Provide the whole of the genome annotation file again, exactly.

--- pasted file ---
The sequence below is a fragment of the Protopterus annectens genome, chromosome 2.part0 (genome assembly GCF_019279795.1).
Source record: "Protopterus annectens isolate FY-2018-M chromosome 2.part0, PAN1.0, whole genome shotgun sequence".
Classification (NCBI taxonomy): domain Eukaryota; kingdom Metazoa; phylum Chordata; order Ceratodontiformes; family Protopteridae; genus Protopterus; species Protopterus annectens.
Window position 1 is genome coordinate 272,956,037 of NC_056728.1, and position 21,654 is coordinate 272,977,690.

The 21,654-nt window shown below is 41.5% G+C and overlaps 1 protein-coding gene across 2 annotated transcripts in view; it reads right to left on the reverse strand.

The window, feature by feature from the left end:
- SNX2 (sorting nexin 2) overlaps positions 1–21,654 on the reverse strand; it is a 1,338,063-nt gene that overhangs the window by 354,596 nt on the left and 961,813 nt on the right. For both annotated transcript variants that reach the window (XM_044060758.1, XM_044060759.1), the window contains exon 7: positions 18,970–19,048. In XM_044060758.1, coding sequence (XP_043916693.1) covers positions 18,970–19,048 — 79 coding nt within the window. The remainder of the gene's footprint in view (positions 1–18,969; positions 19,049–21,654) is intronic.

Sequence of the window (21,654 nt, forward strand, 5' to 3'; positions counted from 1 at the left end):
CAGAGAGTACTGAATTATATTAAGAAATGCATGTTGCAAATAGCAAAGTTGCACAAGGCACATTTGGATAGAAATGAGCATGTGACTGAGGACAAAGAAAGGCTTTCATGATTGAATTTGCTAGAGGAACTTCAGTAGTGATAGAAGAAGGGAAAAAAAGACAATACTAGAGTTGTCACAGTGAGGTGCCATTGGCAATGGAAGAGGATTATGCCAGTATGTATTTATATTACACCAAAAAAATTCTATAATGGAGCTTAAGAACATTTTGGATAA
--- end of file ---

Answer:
The sequence below is a fragment of the Protopterus annectens genome, chromosome 2.part0 (genome assembly GCF_019279795.1).
Source record: "Protopterus annectens isolate FY-2018-M chromosome 2.part0, PAN1.0, whole genome shotgun sequence".
Classification (NCBI taxonomy): domain Eukaryota; kingdom Metazoa; phylum Chordata; order Ceratodontiformes; family Protopteridae; genus Protopterus; species Protopterus annectens.
Window position 1 is genome coordinate 272,956,037 of NC_056728.1, and position 21,654 is coordinate 272,977,690.

The 21,654-nt window shown below is 41.5% G+C and overlaps 1 protein-coding gene across 2 annotated transcripts in view; it reads right to left on the reverse strand.

The window, feature by feature from the left end:
- SNX2 (sorting nexin 2) overlaps positions 1–21,654 on the reverse strand; it is a 1,338,063-nt gene that overhangs the window by 354,596 nt on the left and 961,813 nt on the right. For both annotated transcript variants that reach the window (XM_044060758.1, XM_044060759.1), the window contains exon 7: positions 18,970–19,048. In XM_044060758.1, coding sequence (XP_043916693.1) covers positions 18,970–19,048 — 79 coding nt within the window. The remainder of the gene's footprint in view (positions 1–18,969; positions 19,049–21,654) is intronic.

Sequence of the window (21,654 nt, forward strand, 5' to 3'; positions counted from 1 at the left end):
CAGAGAGTACTGAATTATATTAAGAAATGCATGTTGCAAATAGCAAAGTTGCACAAGGCACATTTGGATAGAAATGAGCATGTGACTGAGGACAAAGAAAGGCTTTCATGATTGAATTTGCTAGAGGAACTTCAGTAGTGATAGAAGAAGGGAAAAAAAGACAATACTAGAGTTGTCACAGTGAGGTGCCATTGGCAATGGAAGAGGATTATGCCAGTATGTATTTATATTACACCAAAAAAATTCTATAATGGAGCTTAAGAACATTTTGGATAA